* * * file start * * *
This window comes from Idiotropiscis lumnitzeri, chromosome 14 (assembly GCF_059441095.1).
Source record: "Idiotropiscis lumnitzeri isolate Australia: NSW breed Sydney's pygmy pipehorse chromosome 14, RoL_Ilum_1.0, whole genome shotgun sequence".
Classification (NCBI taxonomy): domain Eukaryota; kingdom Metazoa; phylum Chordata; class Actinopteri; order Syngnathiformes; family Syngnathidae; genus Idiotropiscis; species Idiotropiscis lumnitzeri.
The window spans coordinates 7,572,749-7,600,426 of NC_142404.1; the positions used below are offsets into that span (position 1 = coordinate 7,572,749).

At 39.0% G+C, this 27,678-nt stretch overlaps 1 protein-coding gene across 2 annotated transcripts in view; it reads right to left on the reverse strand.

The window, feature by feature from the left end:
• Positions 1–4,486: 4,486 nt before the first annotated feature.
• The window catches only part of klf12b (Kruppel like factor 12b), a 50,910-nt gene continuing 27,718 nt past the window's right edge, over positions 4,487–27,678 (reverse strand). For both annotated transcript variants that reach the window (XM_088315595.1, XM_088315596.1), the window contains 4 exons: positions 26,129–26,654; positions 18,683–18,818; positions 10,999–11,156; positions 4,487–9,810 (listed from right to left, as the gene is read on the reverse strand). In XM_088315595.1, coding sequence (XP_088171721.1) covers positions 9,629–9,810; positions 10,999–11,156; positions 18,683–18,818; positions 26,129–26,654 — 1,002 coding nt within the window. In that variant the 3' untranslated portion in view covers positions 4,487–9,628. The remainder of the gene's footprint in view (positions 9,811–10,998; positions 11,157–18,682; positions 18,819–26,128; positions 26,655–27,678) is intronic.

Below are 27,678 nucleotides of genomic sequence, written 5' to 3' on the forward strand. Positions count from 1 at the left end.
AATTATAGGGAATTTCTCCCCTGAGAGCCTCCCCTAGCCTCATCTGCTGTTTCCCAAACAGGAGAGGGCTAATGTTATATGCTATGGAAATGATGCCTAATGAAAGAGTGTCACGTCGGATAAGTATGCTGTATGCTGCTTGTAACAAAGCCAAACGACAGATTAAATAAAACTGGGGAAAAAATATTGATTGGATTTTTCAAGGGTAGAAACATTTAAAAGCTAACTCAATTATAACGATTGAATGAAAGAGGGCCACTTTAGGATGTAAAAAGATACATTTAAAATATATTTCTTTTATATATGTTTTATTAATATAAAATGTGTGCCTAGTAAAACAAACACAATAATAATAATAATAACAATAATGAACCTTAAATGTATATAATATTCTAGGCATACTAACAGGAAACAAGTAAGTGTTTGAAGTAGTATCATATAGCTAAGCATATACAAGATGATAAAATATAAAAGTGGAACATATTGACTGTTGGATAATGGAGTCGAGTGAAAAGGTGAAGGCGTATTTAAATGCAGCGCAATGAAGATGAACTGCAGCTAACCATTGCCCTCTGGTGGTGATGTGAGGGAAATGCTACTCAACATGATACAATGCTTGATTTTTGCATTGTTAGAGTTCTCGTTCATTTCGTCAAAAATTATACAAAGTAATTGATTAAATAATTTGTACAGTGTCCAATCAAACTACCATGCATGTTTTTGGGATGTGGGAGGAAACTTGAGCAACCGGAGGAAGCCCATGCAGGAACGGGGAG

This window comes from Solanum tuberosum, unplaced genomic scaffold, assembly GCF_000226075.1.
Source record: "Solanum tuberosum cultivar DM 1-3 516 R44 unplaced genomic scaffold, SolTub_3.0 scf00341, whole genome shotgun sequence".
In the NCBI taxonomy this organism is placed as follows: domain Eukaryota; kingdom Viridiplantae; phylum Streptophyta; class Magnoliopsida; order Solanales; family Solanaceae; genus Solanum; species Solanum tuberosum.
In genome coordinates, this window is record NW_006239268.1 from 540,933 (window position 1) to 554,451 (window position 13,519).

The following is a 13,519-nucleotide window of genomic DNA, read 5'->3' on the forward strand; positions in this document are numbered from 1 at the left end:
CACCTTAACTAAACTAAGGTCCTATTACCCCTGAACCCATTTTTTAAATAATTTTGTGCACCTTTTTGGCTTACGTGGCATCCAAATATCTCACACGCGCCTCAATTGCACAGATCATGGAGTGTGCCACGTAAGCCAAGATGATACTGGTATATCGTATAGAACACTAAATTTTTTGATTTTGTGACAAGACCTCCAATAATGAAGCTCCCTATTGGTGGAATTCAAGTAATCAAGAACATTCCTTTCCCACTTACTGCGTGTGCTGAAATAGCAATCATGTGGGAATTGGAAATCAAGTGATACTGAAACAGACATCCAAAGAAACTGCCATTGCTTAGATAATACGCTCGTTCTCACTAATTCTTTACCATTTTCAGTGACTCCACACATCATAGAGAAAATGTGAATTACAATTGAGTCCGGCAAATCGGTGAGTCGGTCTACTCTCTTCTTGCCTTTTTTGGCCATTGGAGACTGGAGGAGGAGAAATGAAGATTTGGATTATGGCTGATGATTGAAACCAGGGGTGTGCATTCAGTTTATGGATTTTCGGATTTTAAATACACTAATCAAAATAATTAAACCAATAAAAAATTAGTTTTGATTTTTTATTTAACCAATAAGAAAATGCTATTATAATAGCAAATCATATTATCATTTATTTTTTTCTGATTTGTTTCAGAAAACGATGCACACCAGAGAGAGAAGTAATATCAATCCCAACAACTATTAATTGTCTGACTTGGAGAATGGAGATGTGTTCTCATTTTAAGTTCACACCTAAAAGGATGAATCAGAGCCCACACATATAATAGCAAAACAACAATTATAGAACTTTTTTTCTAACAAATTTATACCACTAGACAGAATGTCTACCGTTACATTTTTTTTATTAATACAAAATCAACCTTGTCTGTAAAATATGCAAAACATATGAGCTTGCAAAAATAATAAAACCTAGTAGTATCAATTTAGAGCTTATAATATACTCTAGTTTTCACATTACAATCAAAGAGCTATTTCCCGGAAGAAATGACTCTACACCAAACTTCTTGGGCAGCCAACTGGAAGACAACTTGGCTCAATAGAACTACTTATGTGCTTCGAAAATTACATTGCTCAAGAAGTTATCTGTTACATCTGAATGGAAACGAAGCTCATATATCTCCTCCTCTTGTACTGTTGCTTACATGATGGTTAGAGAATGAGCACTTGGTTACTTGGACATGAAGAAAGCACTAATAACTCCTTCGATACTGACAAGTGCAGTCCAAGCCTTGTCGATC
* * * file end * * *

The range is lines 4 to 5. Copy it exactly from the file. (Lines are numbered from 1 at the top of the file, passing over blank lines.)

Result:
The window spans coordinates 7,572,749-7,600,426 of NC_142404.1; the positions used below are offsets into that span (position 1 = coordinate 7,572,749).

At 39.0% G+C, this 27,678-nt stretch overlaps 1 protein-coding gene across 2 annotated transcripts in view; it reads right to left on the reverse strand.